Teachable Moments – Home Edition
by: Mike Ranieri, PE
I’ve lived in my current home for two years. For two years now, we have dreaded the coming of winter. Winter means colder weather, and colder weather means “Heating Mode” for our heat pump. During “heating mode”, a heat pump reverses its refrigeration cycle. This makes the outside coil function as the evaporator and the inside coil function as the condenser. It is at this time that our outdoor unit would become heavy machinery. There would be a very loud buzzing, as the compressor would rattle to life, echoing through our neighborhood.
It was until last night that I believed this was a normal effect of the cycle reversing. Three nights prior to my teachable moment our heat pump stopped working. It was the weekend and we did not want to pay weekend rates for a service call. Though I have worked in the electrical and mechanical industry for 30 years, I had absolutely no experience working on air conditioning systems, and had no idea where to start looking.
I did notice, however, that there was a soft clicking noise coming from our heat pump. So, I turned off the circuit breaker and removed the small service panel at the corner of the unit to see if I could find the source of the clicking. There was a small black relay and a round, silver capacitor nestled in the corner of the unit.
This was my teachable moment. I remembered from somewhere in my past that capacitors are used to give motors the “oomph” they need to start. Outdoor heat pump compressors need lots of this “oomph” to get their cycle going. Without the “oomph”, the motor draws more current than it needs to run. When electrical parts draw more current than they need to run, they complain. Their complaint is vocalized in a 60Hz hum. The more overloaded they become, the louder the 60Hz hum. At that moment, I realized that the capacitor in the outdoor unit had been in a failed state for at least two years! After two years of complaining, the relay had also failed, hence the clicking sound. I ordered a new relay and a new capacitor online and had them “overnighted” to our home. It probably took me two or three times as long to make the switch than a service man would have taken, but I was able to install the new parts and turn the circuit breaker back on.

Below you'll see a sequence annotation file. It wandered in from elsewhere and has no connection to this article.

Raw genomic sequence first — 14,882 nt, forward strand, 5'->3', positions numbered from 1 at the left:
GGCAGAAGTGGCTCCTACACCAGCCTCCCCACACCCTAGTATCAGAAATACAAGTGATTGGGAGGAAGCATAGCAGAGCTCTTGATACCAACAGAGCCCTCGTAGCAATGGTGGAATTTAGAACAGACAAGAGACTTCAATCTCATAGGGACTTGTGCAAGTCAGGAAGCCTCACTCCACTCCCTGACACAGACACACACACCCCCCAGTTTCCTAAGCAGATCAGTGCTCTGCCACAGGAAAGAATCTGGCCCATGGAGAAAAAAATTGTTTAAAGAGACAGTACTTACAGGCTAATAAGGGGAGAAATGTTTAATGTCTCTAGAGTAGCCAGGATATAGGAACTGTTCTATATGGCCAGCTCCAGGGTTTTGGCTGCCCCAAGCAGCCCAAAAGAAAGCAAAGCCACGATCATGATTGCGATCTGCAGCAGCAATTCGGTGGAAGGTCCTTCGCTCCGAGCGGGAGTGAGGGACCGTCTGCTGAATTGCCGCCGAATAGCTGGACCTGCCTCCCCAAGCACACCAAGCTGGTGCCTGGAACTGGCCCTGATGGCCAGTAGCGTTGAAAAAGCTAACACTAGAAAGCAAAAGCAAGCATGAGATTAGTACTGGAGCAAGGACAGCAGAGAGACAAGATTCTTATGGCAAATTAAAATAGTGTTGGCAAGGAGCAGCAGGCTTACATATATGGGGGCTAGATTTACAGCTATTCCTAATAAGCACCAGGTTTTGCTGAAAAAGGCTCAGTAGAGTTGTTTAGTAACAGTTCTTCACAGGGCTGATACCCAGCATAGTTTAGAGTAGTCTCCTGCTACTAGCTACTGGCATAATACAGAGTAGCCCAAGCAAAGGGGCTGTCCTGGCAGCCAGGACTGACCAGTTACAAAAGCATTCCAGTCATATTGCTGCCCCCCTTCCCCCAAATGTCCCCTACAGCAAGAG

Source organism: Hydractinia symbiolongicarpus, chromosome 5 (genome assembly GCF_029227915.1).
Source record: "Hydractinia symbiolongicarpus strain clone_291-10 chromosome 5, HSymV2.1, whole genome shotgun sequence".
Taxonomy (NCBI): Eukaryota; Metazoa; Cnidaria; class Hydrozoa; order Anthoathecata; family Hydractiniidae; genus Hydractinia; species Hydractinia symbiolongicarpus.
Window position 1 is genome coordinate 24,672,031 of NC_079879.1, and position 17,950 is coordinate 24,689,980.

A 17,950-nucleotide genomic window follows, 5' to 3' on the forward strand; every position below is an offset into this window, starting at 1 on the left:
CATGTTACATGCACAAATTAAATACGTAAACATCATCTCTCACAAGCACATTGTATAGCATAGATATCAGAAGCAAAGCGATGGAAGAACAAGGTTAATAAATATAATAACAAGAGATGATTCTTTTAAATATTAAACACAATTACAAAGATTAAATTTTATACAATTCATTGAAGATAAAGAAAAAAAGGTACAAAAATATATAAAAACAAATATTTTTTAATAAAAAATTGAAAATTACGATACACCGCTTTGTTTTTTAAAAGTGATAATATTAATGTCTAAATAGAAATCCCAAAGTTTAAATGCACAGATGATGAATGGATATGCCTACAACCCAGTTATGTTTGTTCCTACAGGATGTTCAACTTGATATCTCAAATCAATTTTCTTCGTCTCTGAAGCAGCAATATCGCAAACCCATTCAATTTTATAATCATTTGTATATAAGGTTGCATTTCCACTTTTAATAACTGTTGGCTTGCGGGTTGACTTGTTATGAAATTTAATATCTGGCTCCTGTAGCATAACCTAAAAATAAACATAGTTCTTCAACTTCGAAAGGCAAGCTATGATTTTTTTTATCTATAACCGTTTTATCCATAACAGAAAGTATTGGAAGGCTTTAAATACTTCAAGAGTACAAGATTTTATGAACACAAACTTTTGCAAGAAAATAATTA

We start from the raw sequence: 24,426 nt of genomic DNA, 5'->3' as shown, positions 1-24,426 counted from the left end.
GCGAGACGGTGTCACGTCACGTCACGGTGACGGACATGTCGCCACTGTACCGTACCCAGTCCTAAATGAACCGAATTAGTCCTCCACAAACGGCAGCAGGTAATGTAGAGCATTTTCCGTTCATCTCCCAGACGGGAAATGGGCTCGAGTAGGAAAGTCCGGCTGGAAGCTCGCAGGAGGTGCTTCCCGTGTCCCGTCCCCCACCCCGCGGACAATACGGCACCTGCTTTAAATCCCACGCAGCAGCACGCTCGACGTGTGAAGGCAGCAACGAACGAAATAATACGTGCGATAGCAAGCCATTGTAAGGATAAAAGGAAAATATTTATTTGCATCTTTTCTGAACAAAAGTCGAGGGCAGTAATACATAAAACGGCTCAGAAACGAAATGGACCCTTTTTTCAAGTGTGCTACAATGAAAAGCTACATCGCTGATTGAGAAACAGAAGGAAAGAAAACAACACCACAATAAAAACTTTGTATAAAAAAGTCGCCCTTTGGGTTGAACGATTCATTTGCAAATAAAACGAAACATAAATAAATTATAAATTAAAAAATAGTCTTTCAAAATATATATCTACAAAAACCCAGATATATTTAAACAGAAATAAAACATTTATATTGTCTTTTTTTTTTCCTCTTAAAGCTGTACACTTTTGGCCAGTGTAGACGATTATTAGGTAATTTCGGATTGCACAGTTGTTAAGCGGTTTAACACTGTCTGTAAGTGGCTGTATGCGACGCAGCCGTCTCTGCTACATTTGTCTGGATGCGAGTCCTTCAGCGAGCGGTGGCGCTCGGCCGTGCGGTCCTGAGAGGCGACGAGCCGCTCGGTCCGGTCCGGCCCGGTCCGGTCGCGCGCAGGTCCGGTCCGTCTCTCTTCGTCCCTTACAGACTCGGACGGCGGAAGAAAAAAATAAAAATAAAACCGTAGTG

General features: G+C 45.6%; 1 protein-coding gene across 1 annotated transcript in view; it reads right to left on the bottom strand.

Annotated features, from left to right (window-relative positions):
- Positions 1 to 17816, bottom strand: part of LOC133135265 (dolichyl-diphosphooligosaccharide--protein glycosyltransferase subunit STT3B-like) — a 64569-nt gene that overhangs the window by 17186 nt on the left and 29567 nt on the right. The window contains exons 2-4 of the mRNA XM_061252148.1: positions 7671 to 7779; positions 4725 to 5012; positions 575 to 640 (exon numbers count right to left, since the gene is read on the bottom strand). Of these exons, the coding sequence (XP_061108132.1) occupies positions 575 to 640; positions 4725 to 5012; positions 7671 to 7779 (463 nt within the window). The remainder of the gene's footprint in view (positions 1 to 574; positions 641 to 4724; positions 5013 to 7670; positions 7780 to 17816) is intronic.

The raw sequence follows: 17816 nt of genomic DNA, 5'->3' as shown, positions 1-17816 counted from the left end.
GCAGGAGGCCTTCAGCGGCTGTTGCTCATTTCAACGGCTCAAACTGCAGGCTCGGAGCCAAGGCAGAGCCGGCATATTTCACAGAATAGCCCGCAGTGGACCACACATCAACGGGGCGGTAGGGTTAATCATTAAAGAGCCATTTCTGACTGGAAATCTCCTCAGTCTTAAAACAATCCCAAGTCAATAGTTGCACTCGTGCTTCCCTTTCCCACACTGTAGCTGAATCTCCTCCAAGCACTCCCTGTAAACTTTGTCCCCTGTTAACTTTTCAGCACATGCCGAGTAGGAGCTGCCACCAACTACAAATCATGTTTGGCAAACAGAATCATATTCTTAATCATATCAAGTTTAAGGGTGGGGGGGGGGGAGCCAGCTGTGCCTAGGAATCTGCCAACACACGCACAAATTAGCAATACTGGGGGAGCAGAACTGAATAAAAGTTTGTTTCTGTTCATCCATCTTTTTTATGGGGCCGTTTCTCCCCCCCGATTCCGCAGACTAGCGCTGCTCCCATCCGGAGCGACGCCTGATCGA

I walked back inside the house and realized: In the time it took me to walk to the back door, the heat pump had silently started! Hmmm… it’s not normal for the outside unit to make lots of noise.
Lesson Learned: When your A/C screams at you, listen!
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